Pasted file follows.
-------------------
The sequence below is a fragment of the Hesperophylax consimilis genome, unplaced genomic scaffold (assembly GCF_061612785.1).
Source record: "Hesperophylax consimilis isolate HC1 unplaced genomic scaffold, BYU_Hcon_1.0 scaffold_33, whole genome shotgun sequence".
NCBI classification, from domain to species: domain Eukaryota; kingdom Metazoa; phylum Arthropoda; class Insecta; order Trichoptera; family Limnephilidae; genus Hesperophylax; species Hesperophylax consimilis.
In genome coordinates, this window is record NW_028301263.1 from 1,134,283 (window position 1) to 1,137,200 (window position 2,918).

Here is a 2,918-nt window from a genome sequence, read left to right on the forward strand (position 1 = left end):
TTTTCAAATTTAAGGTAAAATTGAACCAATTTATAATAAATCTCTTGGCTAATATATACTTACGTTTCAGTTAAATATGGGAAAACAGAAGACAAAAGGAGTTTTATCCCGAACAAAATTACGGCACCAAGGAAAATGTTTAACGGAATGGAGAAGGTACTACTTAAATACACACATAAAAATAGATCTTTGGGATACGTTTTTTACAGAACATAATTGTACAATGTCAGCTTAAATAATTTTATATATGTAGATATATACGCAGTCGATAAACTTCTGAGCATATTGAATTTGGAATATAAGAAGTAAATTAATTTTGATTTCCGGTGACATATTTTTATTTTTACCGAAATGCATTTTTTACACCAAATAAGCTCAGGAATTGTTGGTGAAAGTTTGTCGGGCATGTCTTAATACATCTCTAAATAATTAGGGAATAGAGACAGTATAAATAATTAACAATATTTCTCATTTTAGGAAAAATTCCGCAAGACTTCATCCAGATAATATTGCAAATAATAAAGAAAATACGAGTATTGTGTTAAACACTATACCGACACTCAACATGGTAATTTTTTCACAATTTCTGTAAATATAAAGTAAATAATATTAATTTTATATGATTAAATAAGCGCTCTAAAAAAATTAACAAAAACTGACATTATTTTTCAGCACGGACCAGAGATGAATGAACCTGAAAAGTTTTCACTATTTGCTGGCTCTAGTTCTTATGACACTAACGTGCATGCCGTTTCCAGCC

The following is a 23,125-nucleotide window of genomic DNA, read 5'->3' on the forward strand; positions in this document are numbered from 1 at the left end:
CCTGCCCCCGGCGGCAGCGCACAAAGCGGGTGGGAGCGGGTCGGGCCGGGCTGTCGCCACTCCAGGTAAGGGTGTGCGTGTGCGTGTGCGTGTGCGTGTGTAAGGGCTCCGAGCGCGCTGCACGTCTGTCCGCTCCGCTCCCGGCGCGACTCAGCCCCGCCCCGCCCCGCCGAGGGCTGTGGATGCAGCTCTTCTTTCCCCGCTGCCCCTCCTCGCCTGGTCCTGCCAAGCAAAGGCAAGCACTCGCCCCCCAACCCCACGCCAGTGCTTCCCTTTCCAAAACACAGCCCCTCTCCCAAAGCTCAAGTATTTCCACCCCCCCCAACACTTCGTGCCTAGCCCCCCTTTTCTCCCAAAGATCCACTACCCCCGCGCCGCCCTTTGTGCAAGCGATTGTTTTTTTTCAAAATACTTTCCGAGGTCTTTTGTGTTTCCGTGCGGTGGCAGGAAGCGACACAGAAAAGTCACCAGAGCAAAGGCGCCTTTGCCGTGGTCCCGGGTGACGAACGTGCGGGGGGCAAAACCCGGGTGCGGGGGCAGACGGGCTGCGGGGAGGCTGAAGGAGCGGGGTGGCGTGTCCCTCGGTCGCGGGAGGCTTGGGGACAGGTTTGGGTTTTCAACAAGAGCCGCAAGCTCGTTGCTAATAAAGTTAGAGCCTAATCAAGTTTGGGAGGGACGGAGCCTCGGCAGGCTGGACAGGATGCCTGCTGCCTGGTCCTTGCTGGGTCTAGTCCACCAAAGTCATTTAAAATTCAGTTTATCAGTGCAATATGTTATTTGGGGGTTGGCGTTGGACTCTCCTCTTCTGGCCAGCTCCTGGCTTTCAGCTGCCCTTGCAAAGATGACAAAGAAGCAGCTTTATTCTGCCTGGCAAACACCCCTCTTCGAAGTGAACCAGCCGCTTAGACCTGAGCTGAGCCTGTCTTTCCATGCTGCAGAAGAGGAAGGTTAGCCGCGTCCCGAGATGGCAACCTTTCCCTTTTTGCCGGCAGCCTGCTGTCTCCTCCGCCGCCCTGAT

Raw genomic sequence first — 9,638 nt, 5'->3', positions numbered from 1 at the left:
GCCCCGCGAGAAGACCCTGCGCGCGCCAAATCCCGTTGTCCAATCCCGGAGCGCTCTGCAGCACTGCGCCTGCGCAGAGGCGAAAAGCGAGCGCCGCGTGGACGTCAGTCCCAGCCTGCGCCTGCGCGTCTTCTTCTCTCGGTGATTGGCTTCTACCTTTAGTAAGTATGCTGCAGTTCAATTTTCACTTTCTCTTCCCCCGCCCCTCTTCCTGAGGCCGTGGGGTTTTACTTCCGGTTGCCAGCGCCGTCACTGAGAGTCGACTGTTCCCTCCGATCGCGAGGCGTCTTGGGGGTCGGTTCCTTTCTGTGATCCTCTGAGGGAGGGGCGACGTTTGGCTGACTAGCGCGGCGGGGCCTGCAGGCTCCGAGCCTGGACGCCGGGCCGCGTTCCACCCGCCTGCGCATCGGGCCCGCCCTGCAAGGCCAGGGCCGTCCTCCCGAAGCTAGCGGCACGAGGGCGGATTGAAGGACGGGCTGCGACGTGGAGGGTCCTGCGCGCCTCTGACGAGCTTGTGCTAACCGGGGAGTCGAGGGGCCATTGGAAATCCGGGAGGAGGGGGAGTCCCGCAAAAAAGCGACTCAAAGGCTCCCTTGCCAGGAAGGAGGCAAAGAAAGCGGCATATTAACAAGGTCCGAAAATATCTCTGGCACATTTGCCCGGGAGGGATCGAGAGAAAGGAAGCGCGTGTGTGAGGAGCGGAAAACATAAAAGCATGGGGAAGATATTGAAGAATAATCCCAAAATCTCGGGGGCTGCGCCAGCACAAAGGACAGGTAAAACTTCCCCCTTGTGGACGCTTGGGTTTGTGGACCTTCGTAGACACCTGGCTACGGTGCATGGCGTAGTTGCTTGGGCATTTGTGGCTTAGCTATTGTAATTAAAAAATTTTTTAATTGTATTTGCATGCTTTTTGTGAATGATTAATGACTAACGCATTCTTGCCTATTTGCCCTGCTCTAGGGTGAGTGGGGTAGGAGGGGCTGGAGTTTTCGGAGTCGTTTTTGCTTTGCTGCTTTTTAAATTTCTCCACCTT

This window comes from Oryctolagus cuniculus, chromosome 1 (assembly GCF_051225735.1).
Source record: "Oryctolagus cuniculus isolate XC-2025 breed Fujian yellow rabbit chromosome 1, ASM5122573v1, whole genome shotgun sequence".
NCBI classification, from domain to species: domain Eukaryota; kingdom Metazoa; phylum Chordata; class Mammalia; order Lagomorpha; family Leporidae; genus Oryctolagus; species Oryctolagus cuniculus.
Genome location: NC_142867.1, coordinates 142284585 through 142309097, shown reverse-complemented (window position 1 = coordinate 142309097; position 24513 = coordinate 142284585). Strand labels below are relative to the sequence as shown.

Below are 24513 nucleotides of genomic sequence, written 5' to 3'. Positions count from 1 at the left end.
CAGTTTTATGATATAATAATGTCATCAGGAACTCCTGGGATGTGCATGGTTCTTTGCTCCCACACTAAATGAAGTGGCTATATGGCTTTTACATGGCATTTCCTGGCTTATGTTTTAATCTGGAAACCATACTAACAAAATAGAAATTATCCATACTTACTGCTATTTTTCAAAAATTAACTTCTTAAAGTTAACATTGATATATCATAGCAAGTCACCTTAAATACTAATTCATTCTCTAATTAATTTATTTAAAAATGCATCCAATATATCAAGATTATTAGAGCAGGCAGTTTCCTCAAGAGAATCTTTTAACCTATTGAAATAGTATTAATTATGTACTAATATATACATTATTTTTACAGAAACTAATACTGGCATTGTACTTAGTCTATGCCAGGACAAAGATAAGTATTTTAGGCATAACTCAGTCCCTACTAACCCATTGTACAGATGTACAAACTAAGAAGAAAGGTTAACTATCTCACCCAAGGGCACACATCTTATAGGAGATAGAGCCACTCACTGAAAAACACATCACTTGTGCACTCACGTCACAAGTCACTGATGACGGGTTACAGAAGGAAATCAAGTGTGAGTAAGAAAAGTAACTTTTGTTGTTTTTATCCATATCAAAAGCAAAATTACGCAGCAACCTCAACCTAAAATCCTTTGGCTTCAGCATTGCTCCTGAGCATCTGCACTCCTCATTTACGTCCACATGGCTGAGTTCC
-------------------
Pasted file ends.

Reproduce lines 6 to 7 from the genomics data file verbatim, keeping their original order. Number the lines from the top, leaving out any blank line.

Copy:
TTTTCAAATTTAAGGTAAAATTGAACCAATTTATAATAAATCTCTTGGCTAATATATACTTACGTTTCAGTTAAATATGGGAAAACAGAAGACAAAAGGAGTTTTATCCCGAACAAAATTACGGCACCAAGGAAAATGTTTAACGGAATGGAGAAGGTACTACTTAAATACACACATAAAAATAGATCTTTGGGATACGTTTTTTACAGAACATAATTGTACAATGTCAGCTTAAATAATTTTATATATGTAGATATATACGCAGTCGATAAACTTCTGAGCATATTGAATTTGGAATATAAGAAGTAAATTAATTTTGATTTCCGGTGACATATTTTTATTTTTACCGAAATGCATTTTTTACACCAAATAAGCTCAGGAATTGTTGGTGAAAGTTTGTCGGGCATGTCTTAATACATCTCTAAATAATTAGGGAATAGAGACAGTATAAATAATTAACAATATTTCTCATTTTAGGAAAAATTCCGCAAGACTTCATCCAGATAATATTGCAAATAATAAAGAAAATACGAGTATTGTGTTAAACACTATACCGACACTCAACATGGTAATTTTTTCACAATTTCTGTAAATATAAAGTAAATAATATTAATTTTATATGATTAAATAAGCGCTCTAAAAAAATTAACAAAAACTGACATTATTTTTCAGCACGGACCAGAGATGAATGAACCTGAAAAGTTTTCACTATTTGCTGGCTCTAGTTCTTATGACACTAACGTGCATGCCGTTTCCAGCC

The following is a 23,125-nucleotide window of genomic DNA, read 5'->3' on the forward strand; positions in this document are numbered from 1 at the left end: